Independent Internet service providers and the country’s biggest carriers are huddling over their spreadsheets trying to parse the new wholesale access pricing framework set by the federal telecom regulator.
Generally, ISPs interviewed Tuesday at an industry conference in Toronto said the structure created by the Canadian Radio-television and Telecommunications Commission (CRTC) is right, but they are divided on what the impact of the new rates created will be until they crunch the numbers.
The reason is that decision, which takes effect Feb. 1, is anything but simple and elegant.
“I don’t think anybody wins here,” observed Iain Grant, managing director of the SeaBoard Group, a Montreal-based telecommunications consultancy.
One the one hand, he said, BCE Inc.’s Bell Canada doesn’t get a pricing scheme that closely ties pricing to how much data residential subscribers use each month.
On the other hand independent ISPs may have to predict every month how much overall capacity – or network throughput -- they have to buy from a carrier. Then they’ll have to manage their networks to keep under the limit.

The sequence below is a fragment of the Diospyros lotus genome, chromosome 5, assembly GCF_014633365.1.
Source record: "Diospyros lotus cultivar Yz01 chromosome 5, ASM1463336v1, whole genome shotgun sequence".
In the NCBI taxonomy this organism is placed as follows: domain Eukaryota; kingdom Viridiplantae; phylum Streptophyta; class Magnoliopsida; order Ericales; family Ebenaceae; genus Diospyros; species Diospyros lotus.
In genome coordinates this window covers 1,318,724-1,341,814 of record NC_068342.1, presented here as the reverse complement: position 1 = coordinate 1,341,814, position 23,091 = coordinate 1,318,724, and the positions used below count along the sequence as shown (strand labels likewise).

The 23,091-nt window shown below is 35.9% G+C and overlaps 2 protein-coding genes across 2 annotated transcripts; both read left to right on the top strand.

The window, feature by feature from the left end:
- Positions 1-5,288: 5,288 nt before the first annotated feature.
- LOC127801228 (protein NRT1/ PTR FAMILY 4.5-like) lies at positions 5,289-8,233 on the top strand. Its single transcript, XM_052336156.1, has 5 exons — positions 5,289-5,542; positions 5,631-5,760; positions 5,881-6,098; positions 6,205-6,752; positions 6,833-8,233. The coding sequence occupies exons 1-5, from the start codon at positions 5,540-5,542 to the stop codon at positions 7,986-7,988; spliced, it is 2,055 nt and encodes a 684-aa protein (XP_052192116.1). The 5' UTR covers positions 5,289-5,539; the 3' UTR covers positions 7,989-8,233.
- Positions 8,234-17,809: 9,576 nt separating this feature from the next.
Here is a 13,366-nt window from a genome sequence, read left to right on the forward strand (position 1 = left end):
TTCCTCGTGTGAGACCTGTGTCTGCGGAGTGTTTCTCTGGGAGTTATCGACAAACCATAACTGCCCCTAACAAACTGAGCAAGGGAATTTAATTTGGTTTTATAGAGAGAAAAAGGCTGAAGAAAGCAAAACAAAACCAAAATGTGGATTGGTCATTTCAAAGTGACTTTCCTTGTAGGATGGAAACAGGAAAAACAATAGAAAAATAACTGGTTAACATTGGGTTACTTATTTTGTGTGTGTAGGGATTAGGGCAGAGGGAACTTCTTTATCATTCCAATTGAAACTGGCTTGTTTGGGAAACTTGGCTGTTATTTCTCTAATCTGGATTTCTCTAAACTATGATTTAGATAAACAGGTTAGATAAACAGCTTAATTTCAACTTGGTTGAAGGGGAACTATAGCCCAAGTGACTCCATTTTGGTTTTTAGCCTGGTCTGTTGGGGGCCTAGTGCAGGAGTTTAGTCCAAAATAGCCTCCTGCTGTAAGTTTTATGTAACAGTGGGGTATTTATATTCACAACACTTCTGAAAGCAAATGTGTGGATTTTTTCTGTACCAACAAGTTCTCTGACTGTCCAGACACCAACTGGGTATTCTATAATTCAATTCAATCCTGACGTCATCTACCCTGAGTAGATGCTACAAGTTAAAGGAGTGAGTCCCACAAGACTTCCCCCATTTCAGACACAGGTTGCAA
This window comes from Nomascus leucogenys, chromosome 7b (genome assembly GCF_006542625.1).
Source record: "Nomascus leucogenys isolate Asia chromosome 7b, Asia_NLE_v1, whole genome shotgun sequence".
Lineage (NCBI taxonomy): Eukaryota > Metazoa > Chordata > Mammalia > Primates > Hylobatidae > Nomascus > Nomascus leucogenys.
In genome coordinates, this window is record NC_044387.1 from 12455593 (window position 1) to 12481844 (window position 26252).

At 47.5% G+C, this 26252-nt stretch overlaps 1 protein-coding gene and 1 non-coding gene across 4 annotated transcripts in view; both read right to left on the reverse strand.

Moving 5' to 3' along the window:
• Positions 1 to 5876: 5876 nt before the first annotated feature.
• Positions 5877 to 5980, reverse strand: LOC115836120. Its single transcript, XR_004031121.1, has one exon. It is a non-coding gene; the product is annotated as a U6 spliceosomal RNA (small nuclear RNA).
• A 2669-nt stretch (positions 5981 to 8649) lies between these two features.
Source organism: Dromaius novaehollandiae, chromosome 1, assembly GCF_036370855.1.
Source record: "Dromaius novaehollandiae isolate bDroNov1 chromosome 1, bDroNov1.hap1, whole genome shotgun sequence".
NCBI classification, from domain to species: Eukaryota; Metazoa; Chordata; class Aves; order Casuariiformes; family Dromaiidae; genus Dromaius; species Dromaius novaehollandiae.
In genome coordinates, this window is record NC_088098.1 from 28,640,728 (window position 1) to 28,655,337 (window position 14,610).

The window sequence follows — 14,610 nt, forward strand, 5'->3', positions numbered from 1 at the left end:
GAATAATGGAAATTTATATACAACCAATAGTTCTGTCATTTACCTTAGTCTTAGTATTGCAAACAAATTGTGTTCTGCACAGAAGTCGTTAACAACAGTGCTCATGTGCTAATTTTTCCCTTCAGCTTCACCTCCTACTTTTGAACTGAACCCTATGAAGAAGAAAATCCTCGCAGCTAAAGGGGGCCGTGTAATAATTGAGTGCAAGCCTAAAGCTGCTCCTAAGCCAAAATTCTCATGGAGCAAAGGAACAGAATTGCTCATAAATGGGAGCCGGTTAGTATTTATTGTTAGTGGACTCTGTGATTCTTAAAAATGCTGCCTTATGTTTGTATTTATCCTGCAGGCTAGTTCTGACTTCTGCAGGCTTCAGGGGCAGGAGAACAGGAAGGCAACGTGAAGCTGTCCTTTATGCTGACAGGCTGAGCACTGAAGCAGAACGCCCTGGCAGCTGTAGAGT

It isn’t clear to ISPs yet whether the new structure will allow them to capture more than the six per cent of the residential Internet market from large carriers.
They also aren’t sure yet whether they’ll be able to set residential subscriber rates that are different from the carriers, which the CRTC said is one of its goals in the decision.
Also on Tuesday the commission released a separate wholesale flat rate-only schedule for ISPs selling Internet connectivity to business One effect will be that ISPs will have to separate their business customers from residential customers when it comes to setting end user fees. As a result, said the head of one company, business users may not be able to get the pricing benefit from the efficiencies of the larger number of residential customers.
The entire CRTC's wholesale residential rate decision is here. The business access decision is here.
At least one ISP
predicted his rates for residential subscribers will go up in 12 months,
Marc Gaudrault, CEO of Chatham, Ont.-based TekSavvy Solutions, which offers service in several provinces, fears that a year from now the monthly rates medium Internet users will pay could double.
“If these same rates are in place next year when all of these other people are online our costs are going to go significantly higher … because our average cost per user is going to go up.”
“What we may be selling for $40 today may be $80 next year.” The reason: the costs the commission is allowing incumbents the charge ISPs is “disproportionate” to what incumbents actually pay to run their network, he said. And there will be different wholesale rates for ISPs depending on whether they buy from BCE Inc.’s Bell Canada, Telus Communications or from cable companies.